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Azure Spring Apps is a fully managed service from Microsoft (built in collaboration with VMware), focused on building and deploying Spring Boot applications on Azure Cloud without worrying about Kubernetes.

And, the Enterprise plan comes with some interesting features, such as commercial Spring runtime support, a 99.95% SLA and some deep discounts (up to 47%) when you are ready for production.

>> Learn more and deploy your first Spring Boot app to Azure.

You can also ask questions and leave feedback on the Azure Spring Apps GitHub page.

1. Overview

In this tutorial, we’ll demonstrate how to programmatically find out which version of Spring, JDK, and Java our application is using.

2. How to Get Spring Version

We’ll start by learning how to obtain the version of Spring that our application is using.

In order to do this, we’ll use the getVersion method of the SpringVersion class:

assertEquals("5.1.10.RELEASE", SpringVersion.getVersion());

3. Getting JDK Version

Next, we’ll get the JDK version that we’re currently using in our project. It’s important to note that Java and the JDK aren’t the same thing, so they’ll have different version numbers.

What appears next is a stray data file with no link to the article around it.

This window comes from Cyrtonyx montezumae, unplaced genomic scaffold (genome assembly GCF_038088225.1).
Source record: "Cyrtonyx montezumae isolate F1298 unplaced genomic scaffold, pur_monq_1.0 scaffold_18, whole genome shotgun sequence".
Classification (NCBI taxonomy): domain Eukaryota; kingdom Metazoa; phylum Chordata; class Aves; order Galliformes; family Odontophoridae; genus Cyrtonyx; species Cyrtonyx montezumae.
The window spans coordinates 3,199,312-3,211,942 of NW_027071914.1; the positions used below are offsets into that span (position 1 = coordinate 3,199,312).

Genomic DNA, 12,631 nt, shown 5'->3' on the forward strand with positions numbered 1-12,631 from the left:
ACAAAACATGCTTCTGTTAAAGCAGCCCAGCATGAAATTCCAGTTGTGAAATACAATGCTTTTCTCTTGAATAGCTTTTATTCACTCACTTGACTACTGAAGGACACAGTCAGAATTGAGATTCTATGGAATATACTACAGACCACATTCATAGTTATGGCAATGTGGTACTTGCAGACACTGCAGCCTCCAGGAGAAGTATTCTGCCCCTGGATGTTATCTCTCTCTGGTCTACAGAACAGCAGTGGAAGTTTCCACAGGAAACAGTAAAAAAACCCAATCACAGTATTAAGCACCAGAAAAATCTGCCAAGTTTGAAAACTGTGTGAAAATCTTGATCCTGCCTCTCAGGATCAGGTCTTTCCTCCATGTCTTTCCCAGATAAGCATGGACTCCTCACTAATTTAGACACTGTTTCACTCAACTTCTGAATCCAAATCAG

If we’re using Spring 4.x, there’s a class called JdkVersion, which we can use to get this information. However, this class was removed from Spring 5.x, so we’ll have to take that into account and work around it.

Internally, the Spring 4.x JdkVersion class was getting the version from the SystemProperties class, so we can do the same. Making use of the class SystemProperties, we’ll access the property java.version:

assertEquals("1.8.0_191", SystemProperties.get("java.version"));

Alternatively, we can access the property directly without using that Spring class:

assertEquals("1.8.0_191", System.getProperty("java.version"));

4. Obtaining Java Version

Finally, we’ll see how to get the version of Java that our application is running on. For this purpose, we’ll use the class JavaVersion:

assertEquals("1.8", JavaVersion.getJavaVersion().toString());

Above, we call the JavaVersion#getJavaVersion method. By default, this returns an enum with the specific Java version, such as EIGHT. To keep the formatting consistent with the above methods, we parse it using its toString method.

5. Conclusion

In this article, we learned that it’s quite simple to obtain the versions of Spring, JDK, and Java that our application is using.

As always, the complete code is available on GitHub.

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